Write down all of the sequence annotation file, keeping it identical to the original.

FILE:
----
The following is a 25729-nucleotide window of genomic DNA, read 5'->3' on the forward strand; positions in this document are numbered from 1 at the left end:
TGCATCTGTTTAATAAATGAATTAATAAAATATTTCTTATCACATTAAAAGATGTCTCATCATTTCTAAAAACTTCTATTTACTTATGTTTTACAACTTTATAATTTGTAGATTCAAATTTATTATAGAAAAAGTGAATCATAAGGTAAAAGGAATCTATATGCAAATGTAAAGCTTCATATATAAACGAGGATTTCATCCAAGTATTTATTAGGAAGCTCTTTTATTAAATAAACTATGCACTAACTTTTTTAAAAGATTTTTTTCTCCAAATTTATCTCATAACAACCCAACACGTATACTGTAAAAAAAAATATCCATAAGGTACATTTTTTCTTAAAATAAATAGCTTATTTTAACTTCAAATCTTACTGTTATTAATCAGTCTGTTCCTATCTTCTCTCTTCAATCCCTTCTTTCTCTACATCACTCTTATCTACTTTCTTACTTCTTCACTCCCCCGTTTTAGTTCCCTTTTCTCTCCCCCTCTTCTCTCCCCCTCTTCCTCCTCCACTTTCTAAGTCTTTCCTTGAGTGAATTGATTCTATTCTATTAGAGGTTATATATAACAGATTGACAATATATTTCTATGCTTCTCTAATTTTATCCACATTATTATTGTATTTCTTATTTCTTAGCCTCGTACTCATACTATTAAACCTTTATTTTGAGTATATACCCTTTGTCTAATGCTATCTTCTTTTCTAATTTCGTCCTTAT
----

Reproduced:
The following is a 25729-nucleotide window of genomic DNA, read 5'->3' on the forward strand; positions in this document are numbered from 1 at the left end:
TGCATCTGTTTAATAAATGAATTAATAAAATATTTCTTATCACATTAAAAGATGTCTCATCATTTCTAAAAACTTCTATTTACTTATGTTTTACAACTTTATAATTTGTAGATTCAAATTTATTATAGAAAAAGTGAATCATAAGGTAAAAGGAATCTATATGCAAATGTAAAGCTTCATATATAAACGAGGATTTCATCCAAGTATTTATTAGGAAGCTCTTTTATTAAATAAACTATGCACTAACTTTTTTAAAAGATTTTTTTCTCCAAATTTATCTCATAACAACCCAACACGTATACTGTAAAAAAAAATATCCATAAGGTACATTTTTTCTTAAAATAAATAGCTTATTTTAACTTCAAATCTTACTGTTATTAATCAGTCTGTTCCTATCTTCTCTCTTCAATCCCTTCTTTCTCTACATCACTCTTATCTACTTTCTTACTTCTTCACTCCCCCGTTTTAGTTCCCTTTTCTCTCCCCCTCTTCTCTCCCCCTCTTCCTCCTCCACTTTCTAAGTCTTTCCTTGAGTGAATTGATTCTATTCTATTAGAGGTTATATATAACAGATTGACAATATATTTCTATGCTTCTCTAATTTTATCCACATTATTATTGTATTTCTTATTTCTTAGCCTCGTACTCATACTATTAAACCTTTATTTTGAGTATATACCCTTTGTCTAATGCTATCTTCTTTTCTAATTTCGTCCTTAT